Famously known as the “fire continent”, Africa is home to more than two thirds of the world’s fires. These fires not only release greenhouse gases, but when not properly managed, they result in widespread destruction of property and livelihoods. Using earth observation data to better understand the wildfire patterns and processes and support decision making across the Southern Africa region can greatly benefit people and ecosystems.
Objectives and priorities
The Southern African Fire Network fosters collaborative efforts in fire monitoring and management across Southern Africa. Major activities include collaborative research and training on the use of remote sensing and other geospatial information technology to achieve more effective and appropriate fire management policies and practices in southern Africa. Essentially the Network serves as a link, contact and support for the Southern African fire management community and researchers.
Since its inception in 2000, SAFNET has convened wildfire researchers and the practitioner community from across the region to share new discoveries in wildfire science, foster cooperation, and advance dialogue.
There have also been collaborative research initiatives conducted with universities from abroad, thereby encouraging north-south cooperation in areas of wildfire science. This has led to the establishment of joint regional and international fire science projects and validation sites.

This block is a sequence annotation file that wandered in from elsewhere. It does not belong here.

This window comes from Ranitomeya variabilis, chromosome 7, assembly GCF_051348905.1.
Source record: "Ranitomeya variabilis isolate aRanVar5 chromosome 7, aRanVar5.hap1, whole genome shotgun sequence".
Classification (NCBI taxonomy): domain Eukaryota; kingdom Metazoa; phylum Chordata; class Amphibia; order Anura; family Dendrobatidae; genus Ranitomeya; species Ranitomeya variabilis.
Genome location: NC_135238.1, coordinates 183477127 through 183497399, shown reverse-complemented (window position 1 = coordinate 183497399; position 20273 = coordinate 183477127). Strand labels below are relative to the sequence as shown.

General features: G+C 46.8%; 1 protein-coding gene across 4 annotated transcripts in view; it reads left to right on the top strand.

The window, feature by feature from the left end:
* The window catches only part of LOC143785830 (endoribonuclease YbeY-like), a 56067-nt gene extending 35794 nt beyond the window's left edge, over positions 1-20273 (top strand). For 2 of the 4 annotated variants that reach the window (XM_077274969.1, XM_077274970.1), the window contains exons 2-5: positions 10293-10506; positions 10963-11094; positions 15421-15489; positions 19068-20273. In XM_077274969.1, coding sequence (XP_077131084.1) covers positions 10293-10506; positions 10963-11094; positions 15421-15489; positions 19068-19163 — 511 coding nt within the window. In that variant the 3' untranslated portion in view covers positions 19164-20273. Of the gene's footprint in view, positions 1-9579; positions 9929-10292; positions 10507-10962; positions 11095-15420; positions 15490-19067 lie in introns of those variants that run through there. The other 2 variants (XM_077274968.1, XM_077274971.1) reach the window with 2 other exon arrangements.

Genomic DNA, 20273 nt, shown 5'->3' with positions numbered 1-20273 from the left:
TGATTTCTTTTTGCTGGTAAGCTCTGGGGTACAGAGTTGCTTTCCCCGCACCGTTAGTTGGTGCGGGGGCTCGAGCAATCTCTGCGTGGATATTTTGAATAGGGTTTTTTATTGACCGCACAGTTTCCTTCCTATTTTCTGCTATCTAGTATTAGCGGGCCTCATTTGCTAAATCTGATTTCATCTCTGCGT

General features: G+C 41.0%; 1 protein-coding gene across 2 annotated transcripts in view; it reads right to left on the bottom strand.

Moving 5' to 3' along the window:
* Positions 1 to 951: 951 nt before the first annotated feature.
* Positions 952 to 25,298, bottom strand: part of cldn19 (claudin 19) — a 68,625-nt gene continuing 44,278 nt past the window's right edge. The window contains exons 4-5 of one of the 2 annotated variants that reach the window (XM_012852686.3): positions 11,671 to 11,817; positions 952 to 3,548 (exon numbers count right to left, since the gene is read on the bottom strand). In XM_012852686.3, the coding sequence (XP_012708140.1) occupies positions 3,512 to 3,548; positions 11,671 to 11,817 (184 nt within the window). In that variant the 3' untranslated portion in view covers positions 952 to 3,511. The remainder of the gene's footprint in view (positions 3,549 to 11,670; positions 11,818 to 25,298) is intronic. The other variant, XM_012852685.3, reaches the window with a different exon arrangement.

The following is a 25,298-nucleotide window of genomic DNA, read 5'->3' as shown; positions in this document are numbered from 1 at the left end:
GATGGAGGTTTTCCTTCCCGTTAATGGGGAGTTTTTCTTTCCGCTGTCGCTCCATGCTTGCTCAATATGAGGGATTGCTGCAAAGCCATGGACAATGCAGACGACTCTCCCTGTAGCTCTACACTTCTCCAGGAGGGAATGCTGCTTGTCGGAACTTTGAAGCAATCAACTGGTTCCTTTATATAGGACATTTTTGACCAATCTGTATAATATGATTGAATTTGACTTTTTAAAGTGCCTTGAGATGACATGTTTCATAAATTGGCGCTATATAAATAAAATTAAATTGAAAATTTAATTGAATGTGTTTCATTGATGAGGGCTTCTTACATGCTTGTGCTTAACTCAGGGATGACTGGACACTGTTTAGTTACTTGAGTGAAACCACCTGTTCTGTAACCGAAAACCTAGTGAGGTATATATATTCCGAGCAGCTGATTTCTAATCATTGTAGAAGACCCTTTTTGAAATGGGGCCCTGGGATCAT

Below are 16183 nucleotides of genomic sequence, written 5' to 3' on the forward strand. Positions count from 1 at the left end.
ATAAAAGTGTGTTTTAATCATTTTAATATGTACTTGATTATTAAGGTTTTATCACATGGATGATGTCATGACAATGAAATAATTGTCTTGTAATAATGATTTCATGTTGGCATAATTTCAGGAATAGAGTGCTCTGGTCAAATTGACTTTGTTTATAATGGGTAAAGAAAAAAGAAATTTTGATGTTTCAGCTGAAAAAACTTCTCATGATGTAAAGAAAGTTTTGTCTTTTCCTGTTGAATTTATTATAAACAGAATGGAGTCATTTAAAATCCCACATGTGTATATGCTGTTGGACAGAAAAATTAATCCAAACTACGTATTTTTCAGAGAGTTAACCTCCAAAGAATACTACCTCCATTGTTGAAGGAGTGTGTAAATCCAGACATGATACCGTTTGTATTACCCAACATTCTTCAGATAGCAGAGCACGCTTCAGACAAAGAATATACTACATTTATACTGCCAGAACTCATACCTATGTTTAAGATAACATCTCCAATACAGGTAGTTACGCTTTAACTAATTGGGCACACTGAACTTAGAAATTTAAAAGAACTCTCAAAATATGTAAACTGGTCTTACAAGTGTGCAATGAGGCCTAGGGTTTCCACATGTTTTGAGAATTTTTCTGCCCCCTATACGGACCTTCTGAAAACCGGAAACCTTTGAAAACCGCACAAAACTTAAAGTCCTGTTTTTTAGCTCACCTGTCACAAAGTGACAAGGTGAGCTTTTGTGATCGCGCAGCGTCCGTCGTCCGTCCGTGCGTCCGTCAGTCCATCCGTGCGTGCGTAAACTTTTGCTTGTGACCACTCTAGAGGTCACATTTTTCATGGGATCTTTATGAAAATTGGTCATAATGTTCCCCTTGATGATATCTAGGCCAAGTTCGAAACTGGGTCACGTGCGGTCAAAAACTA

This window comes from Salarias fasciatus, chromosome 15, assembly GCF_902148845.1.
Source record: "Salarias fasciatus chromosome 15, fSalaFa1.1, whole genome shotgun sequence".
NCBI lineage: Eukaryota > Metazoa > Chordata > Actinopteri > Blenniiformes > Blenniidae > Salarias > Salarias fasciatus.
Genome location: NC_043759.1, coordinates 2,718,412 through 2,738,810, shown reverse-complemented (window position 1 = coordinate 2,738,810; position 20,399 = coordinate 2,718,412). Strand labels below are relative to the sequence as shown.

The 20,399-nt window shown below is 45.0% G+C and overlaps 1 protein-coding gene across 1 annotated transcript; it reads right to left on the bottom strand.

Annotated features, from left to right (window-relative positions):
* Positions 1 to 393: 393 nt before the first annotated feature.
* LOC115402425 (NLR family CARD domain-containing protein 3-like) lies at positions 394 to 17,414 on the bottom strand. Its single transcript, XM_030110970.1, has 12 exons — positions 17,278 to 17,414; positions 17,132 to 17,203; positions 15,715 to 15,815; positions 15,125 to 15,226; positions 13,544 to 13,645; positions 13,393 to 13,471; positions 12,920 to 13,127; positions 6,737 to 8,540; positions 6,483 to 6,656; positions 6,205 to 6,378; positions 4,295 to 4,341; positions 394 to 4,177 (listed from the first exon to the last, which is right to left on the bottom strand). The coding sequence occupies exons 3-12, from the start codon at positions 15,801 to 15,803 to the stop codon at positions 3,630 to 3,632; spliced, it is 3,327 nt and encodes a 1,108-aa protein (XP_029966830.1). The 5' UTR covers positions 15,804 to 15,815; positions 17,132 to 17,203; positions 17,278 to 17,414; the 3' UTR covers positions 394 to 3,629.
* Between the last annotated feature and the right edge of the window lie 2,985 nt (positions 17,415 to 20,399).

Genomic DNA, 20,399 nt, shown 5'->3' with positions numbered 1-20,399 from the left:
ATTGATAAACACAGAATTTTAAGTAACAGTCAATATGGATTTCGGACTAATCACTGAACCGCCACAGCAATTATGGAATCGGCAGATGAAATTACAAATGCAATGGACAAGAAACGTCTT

The network has also increased researchers’ exposure to state-of-the-art satellite-based fire monitoring products and methodologies to calculate fire emissions and biomass estimates for fuel monitoring.
Recent papers by SAFNET members include:
Chanza, N., Chigona, A., Nyahuye, A., Mataera-Chanza, L., Mundoga, T., & Nondo, N. (2019). Diagnosing barriers to climate change adaptation at community level: reflections from Silobela, Zimbabwe. GeoJournal. doi.org/10.1007/s10708-018-9890-3
Ribeiro, N, Ruecker, G, Govender, N, Macandza, V, Pais, A, Machava, D, Chauque, A, Lisboa, Sa, N, & Bandeira, R. (2019). Interactions between landscape and fire frequency in relation to structure and botanical composition of savanna ecosystems. Ecology and Evolution. 9(14):8253-82649. doi: 10.1002/ece3.5400
Donaldson, J. E., Archibald, S., Govender, N., Pollard, D., Luhdo, Z., & Parr, C. L. (2018). Ecological engineering through fire-herbivory feedbacks drives the formation of savanna grazing lawns. Journal of Applied Ecology. doi.org/10.1111/1365-2664.12956